5 fatal errors small businesses make – and how to avoid them!

Don’t be one of the four in 10 UK businesses to fail – set goals, clearly define your audience and get your cashflow in order

Going into business for yourself is a bold move. It takes a lot of courage to give up the security of a regular salary and strike out on your own.

Despite the challenges, people in the UK are becoming increasingly entrepreneurial. A record 5.5 million private sector businesses were in existence at the start of 2016, and the number of sole trader/self-employed businesses grew by 84,000.

Small businesses now make up at least 99% of the businesses in every main industry sector, according to official statistics.

But how much staying power do small businesses really have? Recent research shows that four out of 10 of the UK’s small businesses fail before they’ve been around for five years.

At first glance, this figure may be worrying for you as a business owner, or as someone thinking of going into business for yourself. After five years, you’ll probably amass significant amounts of stock, customers and loyal employees. If it all falls by the wayside, the effects can be devastating.

To avoid such outcomes, small business owners need to gain more understanding of the possible challenges that will lie in their way. In this article, we present five of the most common small business pitfalls, along with suggestions on how you can tackle them.

Planning and setting business goals

It might seem like a no-brainer, but many small businesses go off track because the people working together are not aligned on what they’re trying to achieve.

At the very least, you should define a simple strategy, share it with your team, and define goals and milestones for how you’re going to reach it.

You should revisit these on a regular basis to make sure everyone’s on track, and to make sure pressing issues get ironed out before they become problematic. At the minimum, your planning process should include a business plan, a financial plan and a marketing plan.

Defining your company’s target audience

No one can be all things to all people, and the same goes for small businesses. It’s worth taking the time to figure out your customer personas, what their problems are, and where you can find them.

It’s key to first understand the problems your business solves, then work out who is most likely to be affected by them. Then you can more easily tailor your marketing messages to speak to their particular needs.

Marketing your business effectively

Successful marketing strategies can take many forms, from traditional advertising to word of mouth referrals, to email campaigns or targeted ads on social media. But what all marketing strategies have in common is their importance for the success of your business.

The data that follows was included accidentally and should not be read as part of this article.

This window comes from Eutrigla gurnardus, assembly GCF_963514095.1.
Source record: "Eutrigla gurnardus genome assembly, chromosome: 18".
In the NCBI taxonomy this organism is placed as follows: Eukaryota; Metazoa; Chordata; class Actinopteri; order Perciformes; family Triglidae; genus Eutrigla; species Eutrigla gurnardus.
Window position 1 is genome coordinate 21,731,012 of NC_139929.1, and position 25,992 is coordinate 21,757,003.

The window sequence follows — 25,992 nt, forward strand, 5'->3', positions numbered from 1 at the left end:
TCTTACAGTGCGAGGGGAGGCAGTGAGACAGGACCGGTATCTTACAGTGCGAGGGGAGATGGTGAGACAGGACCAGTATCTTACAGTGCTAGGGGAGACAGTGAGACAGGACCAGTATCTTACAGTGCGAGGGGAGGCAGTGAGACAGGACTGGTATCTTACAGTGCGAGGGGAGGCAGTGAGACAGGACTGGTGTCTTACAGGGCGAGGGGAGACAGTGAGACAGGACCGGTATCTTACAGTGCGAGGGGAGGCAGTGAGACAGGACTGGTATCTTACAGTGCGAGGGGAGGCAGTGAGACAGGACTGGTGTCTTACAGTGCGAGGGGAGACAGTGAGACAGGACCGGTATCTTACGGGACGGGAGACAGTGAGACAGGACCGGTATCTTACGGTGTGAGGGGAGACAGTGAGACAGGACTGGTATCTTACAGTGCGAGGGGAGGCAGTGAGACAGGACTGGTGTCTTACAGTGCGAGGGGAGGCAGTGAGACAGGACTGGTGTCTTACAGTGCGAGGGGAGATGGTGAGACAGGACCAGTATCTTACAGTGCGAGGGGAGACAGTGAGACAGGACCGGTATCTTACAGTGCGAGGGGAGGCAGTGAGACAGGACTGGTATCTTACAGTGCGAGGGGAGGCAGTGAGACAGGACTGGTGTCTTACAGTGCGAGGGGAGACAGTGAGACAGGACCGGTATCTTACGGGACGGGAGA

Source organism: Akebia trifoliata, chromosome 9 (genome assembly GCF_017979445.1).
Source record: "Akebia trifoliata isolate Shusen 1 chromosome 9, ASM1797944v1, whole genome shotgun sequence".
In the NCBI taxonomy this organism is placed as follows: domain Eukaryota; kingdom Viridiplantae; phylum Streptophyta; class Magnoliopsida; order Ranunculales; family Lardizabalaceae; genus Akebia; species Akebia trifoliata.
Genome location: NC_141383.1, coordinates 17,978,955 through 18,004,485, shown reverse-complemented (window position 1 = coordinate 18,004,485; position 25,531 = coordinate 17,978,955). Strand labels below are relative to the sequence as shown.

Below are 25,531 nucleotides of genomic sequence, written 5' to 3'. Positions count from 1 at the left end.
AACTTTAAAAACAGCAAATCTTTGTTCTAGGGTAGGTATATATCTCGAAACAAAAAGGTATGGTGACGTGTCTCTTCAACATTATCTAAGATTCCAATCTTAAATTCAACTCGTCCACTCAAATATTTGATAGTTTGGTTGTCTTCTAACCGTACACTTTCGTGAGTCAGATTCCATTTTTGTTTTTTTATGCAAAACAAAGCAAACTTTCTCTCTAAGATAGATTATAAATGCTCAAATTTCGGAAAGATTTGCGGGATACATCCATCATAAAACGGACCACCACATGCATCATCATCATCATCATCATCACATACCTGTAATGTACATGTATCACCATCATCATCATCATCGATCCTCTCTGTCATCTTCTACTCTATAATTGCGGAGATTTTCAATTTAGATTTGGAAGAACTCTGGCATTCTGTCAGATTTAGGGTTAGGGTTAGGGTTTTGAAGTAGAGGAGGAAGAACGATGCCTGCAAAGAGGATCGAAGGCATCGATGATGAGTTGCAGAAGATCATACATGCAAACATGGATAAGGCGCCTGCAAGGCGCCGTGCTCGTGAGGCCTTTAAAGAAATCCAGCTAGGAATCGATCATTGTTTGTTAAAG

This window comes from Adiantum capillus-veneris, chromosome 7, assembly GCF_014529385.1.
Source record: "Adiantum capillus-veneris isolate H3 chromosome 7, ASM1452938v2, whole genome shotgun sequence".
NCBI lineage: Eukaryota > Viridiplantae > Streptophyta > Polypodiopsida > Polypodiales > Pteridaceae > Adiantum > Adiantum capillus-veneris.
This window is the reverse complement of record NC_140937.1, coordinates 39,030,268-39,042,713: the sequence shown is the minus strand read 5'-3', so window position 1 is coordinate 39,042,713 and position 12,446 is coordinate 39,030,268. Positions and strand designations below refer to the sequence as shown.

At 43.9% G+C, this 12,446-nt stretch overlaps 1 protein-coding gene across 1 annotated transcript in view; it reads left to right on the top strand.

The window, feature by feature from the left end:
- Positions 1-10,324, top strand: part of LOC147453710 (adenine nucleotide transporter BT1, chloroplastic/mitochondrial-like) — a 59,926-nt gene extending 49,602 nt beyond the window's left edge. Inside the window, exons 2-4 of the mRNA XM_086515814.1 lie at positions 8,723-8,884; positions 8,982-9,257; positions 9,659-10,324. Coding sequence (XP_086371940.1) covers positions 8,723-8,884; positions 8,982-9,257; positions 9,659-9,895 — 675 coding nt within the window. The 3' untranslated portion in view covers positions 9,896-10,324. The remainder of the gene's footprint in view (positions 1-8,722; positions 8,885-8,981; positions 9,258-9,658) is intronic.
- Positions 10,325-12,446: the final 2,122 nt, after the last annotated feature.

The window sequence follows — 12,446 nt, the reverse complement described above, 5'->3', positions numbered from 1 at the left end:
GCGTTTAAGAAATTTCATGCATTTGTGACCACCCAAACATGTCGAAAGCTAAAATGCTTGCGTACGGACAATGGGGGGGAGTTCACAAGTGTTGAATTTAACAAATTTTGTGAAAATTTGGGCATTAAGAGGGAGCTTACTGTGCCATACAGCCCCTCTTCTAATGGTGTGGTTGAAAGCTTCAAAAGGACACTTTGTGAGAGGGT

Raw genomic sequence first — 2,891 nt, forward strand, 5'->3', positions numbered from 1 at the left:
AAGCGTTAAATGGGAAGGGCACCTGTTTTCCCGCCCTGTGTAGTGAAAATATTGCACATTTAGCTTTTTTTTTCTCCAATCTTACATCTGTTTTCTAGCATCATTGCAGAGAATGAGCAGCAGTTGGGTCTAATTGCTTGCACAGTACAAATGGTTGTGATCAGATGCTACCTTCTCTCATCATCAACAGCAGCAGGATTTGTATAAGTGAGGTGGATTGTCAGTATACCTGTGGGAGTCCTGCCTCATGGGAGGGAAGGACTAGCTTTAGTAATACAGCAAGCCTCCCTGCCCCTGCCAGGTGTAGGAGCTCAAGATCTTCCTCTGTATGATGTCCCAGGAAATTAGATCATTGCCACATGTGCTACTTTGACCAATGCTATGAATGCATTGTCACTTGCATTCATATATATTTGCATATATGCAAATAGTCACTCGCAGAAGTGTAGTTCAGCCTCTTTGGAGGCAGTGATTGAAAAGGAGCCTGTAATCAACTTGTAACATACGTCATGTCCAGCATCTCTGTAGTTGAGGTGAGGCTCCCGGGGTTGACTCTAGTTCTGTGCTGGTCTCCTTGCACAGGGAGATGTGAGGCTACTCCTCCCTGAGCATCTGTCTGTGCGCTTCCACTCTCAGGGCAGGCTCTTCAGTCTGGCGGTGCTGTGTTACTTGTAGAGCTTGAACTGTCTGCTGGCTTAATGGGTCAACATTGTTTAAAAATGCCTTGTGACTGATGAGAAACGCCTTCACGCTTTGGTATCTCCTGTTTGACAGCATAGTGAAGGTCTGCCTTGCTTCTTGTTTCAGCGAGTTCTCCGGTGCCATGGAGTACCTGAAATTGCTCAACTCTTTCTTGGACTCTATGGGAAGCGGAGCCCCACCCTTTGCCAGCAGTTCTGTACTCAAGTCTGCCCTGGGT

The best type of marketing for your business depends on who your target audience is and where they can be found, along with your specific business needs. But don’t make the mistake of assuming customers will come to you; all businesses need marketing.

Taking advantage of new business technology

The digital world offers a wide range of useful tools to help you do better business. Even if you prefer old school traditional methods, it’s always worthwhile exploring some of the latest tools and techniques available.

From digital accounting and payments tools such as Xero and GoCardless, or customer relationship management software such as Zoho, to cloud platforms that manage all your social media marketing, such as Sprout Social – why not make your business life easier and let technology take the strain?

Maintaining healthy cash flow

We end our rundown with one of the biggest reasons why so many small businesses go under: cash flow problems caused by late paying customers.

According to the Zurich SME Risk Index study, the UK’s small businesses are owed an estimated £255bn in outstanding payments, while 34% of UK small businesses still suffer at the hands of late paying customers.

Bacs data also shows that 60% of SMEs have faced issues with overdue payments. Small businesses also waste a lot of time chasing late paying customers; leading to uncertainty and stress.

How to solve cash flow problems

To tackle late payments, there are a number of things you can do:

  • Make the terms of payment clear from the very beginning.
  • Don’t forget to invoice properly on completion of work.
  • Make it easy for your customers to pay you.
  • Let them choose their preferred payment method, and then set up a system where they can pay you instantly if they want to.
  • Send out payment reminders before payment is due
  • Make sure your bank information is displayed clearly and accurately on every invoice.

You can also encourage your customers to make automatic payments by direct debit. direct debit ensures no more missed payments and keeps your cash flow in good shape.

Online direct debit providers, such as GoCardless, use technology to level the playing field, offering even sole traders the benefits of access to direct debit.